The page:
Read the book of Exodus, and you will see how totally Moses depended on the Lord for everything.  You will see how he constantly sought God and listened and obeyed Him.  Was Moses perfect?  Of course not, but he was a man who loved God so much that he came to know His ways.

When you love someone, you learn about them.  You learn their likes and their dislikes.  You learn what things bring joy to the person you love, and what things hurt the person you love.  When your loved one gives you a glance, without saying a word, you know what they’re thinking, because you’re intimate with this person.  You care about this person, and because you care, you want to please him/her.  This is the relationship Moses had with God.  Look at this intimate exchange between Moses and God…

12 One day Moses said to the Lord, “You have been telling me, ‘Take these people up to the Promised Land.’ But You haven’t told me whom You will send with me. You have told me, ‘I know you by name, and I look favorably on you.’ 13 If it is true that You look favorably on me, let me know Your ways so I may understand You more fully and continue to enjoy Your favor. And remember that this nation is Your very own people.”

14 The Lord replied, “I will personally go with you, Moses, and I will give you rest—everything will be fine for you.”

15 Then Moses said, “If You don’t personally go with us, don’t make us leave this place. 16 How will anyone know that You look favorably on me—on me and on Your people—if You don’t go with us? For Your presence among us sets Your people and me apart from all other people on the earth.”

17 The Lord replied to Moses, “I will indeed do what you have asked, for I look favorably on you, and I know you by name.”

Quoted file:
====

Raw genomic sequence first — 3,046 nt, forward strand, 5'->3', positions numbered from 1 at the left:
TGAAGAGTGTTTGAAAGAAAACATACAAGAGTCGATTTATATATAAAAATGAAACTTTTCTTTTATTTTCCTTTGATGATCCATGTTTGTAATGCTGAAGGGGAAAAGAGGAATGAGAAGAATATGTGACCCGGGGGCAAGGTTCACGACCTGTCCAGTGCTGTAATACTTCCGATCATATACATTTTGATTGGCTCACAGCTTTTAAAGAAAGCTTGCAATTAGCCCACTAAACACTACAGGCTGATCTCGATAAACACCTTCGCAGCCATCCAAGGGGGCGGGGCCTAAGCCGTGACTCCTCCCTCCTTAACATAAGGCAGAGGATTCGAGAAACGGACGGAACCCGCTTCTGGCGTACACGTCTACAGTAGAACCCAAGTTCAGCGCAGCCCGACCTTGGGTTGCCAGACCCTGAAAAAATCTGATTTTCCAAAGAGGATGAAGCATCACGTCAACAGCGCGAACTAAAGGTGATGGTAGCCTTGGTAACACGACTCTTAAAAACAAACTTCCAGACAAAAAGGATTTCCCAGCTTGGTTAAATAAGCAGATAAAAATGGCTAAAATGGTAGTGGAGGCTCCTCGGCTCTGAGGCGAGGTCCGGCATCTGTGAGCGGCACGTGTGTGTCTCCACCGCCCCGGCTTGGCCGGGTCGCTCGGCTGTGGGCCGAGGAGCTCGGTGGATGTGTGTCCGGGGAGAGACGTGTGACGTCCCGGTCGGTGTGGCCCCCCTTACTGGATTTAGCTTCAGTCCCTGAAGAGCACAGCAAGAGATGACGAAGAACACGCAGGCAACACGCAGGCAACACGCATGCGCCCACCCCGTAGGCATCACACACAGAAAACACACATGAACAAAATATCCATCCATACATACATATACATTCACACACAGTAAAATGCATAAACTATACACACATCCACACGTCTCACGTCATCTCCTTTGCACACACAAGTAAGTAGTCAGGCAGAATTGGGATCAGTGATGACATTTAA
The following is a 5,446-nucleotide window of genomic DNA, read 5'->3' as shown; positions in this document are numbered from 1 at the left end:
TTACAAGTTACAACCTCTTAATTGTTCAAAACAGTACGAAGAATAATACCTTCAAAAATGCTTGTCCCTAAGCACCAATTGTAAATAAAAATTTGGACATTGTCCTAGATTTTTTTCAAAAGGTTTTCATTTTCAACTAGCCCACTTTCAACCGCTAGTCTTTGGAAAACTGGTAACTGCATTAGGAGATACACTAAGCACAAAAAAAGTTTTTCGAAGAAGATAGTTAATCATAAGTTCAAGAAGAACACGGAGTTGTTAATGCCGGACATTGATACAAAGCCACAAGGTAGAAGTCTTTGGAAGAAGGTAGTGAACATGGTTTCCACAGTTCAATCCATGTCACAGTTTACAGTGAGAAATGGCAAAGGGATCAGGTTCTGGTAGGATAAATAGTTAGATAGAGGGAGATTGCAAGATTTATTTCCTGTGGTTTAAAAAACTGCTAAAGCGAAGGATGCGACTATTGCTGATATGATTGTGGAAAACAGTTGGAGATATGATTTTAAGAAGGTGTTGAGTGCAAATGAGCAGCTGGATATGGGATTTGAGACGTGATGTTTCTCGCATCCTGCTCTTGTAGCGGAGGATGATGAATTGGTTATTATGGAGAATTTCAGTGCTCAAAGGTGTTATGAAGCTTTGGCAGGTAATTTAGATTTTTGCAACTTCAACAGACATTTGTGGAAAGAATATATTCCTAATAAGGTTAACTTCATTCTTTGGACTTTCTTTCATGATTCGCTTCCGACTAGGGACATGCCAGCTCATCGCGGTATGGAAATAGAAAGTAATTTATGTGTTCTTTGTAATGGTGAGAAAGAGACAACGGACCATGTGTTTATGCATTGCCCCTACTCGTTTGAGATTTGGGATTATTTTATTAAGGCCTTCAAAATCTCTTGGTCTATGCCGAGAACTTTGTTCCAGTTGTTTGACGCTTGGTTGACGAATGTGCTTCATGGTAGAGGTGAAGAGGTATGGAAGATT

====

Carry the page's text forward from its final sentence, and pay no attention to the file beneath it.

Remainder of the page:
18 Moses responded, “Then show me Your glorious presence.”

19 The Lord replied, “I will make all My goodness pass before you, and I will call out My name, Yahweh, before you. For I will show mercy to anyone I choose, and I will show compassion to anyone I choose. 20 But you may not look directly at My face, for no one may see Me and live.”21 The Lord continued, “Look, stand near Me on this rock. 22 As My glorious presence passes by, I will hide you in the crevice of the rock and cover you with My hand until I have passed by. 23 Then I will remove My hand and let you see Me from behind. But My face will not be seen.”  (Exodus 33:12-23 NLT)

Beloved, are God’s miracles enough for you?  Or do you want to know Him?  As I read my friend, Greg’s post this morning, I realized how far short of His glory I fall.  I realized that for too long, I sought God’s mighty works, without seeking Him.  But, I declare this day that His miracles are not enough for me!  Like Moses, I want to know His ways, just as I know my husband’s ways.  I want to know Him even as He knows me.  And like Moses, I cry out, “I pray Thee, Lord, show me your glory!”

© 2019
Cheryl A. Showers

America’s Immigration Problem from a Biblical Perspective

In late autumn, in the month of Kislev, in the twentieth year of King Artaxerxes’ reign, I was at the fortress of Susa. Hanani, one of my brothers, came to visit me with some other men who had just arrived from Judah. I asked them about the Jews who had returned there from captivity and about how things were going in Jerusalem.

They said to me, “Things are not going well for those who returned to the province of Judah. They are in great trouble and disgrace. The wall of Jerusalem has been torn down, and the gates have been destroyed by fire.”

Nehemiah 1:1-3  NLT

Wailing Wall of Jerusalem